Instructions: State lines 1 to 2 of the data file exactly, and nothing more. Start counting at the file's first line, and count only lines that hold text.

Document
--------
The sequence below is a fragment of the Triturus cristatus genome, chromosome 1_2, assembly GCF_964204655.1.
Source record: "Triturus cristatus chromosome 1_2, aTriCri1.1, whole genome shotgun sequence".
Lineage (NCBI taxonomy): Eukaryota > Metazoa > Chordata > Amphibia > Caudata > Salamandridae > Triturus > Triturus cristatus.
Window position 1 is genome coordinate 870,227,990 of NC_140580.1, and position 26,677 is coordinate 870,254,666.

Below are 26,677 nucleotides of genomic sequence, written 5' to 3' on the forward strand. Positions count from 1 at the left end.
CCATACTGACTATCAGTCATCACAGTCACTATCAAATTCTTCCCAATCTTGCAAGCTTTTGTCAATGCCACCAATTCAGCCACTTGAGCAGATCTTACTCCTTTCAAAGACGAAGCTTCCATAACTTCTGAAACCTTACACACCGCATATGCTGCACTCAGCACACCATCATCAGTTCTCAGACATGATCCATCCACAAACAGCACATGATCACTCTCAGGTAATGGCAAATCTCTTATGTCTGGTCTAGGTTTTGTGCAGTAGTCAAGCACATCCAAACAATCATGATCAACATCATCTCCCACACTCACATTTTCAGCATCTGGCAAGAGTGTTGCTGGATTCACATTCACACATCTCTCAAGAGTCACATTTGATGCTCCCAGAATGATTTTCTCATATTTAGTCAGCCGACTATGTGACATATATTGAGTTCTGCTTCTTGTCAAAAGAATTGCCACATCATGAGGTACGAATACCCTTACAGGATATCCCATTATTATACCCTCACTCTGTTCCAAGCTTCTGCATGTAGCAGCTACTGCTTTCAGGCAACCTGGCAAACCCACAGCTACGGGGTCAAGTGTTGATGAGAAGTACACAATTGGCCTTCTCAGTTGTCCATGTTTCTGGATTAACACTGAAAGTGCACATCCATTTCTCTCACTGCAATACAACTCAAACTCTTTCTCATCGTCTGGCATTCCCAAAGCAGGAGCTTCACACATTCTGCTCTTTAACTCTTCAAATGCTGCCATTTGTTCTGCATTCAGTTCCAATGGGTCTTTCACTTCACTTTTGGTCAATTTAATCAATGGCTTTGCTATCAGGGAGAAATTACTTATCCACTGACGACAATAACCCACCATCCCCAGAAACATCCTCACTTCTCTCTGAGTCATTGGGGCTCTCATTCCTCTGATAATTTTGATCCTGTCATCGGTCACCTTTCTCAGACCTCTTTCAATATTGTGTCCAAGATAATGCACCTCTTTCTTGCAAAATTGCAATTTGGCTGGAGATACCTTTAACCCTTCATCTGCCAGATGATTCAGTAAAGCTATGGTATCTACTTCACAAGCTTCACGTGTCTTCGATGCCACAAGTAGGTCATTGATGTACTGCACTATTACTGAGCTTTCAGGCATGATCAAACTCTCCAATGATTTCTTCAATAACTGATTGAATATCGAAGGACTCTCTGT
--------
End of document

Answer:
The sequence below is a fragment of the Triturus cristatus genome, chromosome 1_2, assembly GCF_964204655.1.
Source record: "Triturus cristatus chromosome 1_2, aTriCri1.1, whole genome shotgun sequence".